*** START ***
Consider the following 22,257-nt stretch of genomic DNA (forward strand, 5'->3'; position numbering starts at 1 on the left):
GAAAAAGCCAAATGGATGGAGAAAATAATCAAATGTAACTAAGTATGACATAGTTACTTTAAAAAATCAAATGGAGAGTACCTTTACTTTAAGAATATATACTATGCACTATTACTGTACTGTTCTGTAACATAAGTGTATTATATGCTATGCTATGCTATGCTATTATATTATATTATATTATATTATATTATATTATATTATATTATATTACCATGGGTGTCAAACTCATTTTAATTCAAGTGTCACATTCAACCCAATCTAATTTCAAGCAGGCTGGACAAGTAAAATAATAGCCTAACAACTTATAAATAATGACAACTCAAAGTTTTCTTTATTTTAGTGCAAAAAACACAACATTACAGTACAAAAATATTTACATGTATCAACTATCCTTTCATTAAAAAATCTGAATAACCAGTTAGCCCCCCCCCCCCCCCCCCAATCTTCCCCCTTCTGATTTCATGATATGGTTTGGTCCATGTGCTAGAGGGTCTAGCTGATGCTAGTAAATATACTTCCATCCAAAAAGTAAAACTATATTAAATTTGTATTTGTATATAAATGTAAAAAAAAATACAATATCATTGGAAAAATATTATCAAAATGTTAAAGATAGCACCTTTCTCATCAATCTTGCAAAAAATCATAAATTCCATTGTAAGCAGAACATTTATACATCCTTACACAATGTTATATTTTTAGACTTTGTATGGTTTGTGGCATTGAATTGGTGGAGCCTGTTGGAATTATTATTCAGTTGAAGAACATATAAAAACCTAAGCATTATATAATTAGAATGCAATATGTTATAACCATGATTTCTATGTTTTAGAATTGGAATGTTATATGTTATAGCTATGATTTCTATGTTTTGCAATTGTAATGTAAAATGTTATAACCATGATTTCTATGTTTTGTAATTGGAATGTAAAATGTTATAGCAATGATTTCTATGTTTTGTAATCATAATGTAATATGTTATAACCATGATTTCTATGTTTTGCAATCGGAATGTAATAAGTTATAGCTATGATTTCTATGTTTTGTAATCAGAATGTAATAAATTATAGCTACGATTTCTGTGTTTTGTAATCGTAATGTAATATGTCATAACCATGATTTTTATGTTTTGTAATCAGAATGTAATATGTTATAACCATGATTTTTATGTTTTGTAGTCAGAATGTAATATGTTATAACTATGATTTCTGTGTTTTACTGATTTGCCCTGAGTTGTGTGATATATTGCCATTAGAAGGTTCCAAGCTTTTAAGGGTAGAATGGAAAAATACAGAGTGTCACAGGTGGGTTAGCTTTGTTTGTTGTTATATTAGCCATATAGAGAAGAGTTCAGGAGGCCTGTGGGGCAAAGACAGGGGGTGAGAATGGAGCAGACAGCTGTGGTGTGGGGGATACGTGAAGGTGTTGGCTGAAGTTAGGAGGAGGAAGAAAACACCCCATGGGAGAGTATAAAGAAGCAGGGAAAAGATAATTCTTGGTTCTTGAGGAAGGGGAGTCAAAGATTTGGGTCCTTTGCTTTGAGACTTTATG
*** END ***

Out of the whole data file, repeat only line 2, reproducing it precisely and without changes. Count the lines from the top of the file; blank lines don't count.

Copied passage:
GAAAAAGCCAAATGGATGGAGAAAATAATCAAATGTAACTAAGTATGACATAGTTACTTTAAAAAATCAAATGGAGAGTACCTTTACTTTAAGAATATATACTATGCACTATTACTGTACTGTTCTGTAACATAAGTGTATTATATGCTATGCTATGCTATGCTATTATATTATATTATATTATATTATATTATATTATATTATATTATATTACCATGGGTGTCAAACTCATTTTAATTCAAGTGTCACATTCAACCCAATCTAATTTCAAGCAGGCTGGACAAGTAAAATAATAGCCTAACAACTTATAAATAATGACAACTCAAAGTTTTCTTTATTTTAGTGCAAAAAACACAACATTACAGTACAAAAATATTTACATGTATCAACTATCCTTTCATTAAAAAATCTGAATAACCAGTTAGCCCCCCCCCCCCCCCCCCAATCTTCCCCCTTCTGATTTCATGATATGGTTTGGTCCATGTGCTAGAGGGTCTAGCTGATGCTAGTAAATATACTTCCATCCAAAAAGTAAAACTATATTAAATTTGTATTTGTATATAAATGTAAAAAAAAATACAATATCATTGGAAAAATATTATCAAAATGTTAAAGATAGCACCTTTCTCATCAATCTTGCAAAAAATCATAAATTCCATTGTAAGCAGAACATTTATACATCCTTACACAATGTTATATTTTTAGACTTTGTATGGTTTGTGGCATTGAATTGGTGGAGCCTGTTGGAATTATTATTCAGTTGAAGAACATATAAAAACCTAAGCATTATATAATTAGAATGCAATATGTTATAACCATGATTTCTATGTTTTAGAATTGGAATGTTATATGTTATAGCTATGATTTCTATGTTTTGCAATTGTAATGTAAAATGTTATAACCATGATTTCTATGTTTTGTAATTGGAATGTAAAATGTTATAGCAATGATTTCTATGTTTTGTAATCATAATGTAATATGTTATAACCATGATTTCTATGTTTTGCAATCGGAATGTAATAAGTTATAGCTATGATTTCTATGTTTTGTAATCAGAATGTAATAAATTATAGCTACGATTTCTGTGTTTTGTAATCGTAATGTAATATGTCATAACCATGATTTTTATGTTTTGTAATCAGAATGTAATATGTTATAACCATGATTTTTATGTTTTGTAGTCAGAATGTAATATGTTATAACTATGATTTCTGTGTTTTACTGATTTGCCCTGAGTTGTGTGATATATTGCCATTAGAAGGTTCCAAGCTTTTAAGGGTAGAATGGAAAAATACAGAGTGTCACAGGTGGGTTAGCTTTGTTTGTTGTTATATTAGCCATATAGAGAAGAGTTCAGGAGGCCTGTGGGGCAAAGACAGGGGGTGAGAATGGAGCAGACAGCTGTGGTGTGGGGGATACGTGAAGGTGTTGGCTGAAGTTAGGAGGAGGAAGAAAACACCCCATGGGAGAGTATAAAGAAGCAGGGAAAAGATAATTCTTGGTTCTTGAGGAAGGGGAGTCAAAGATTTGGGTCCTTTGCTTTGAGACTTTATG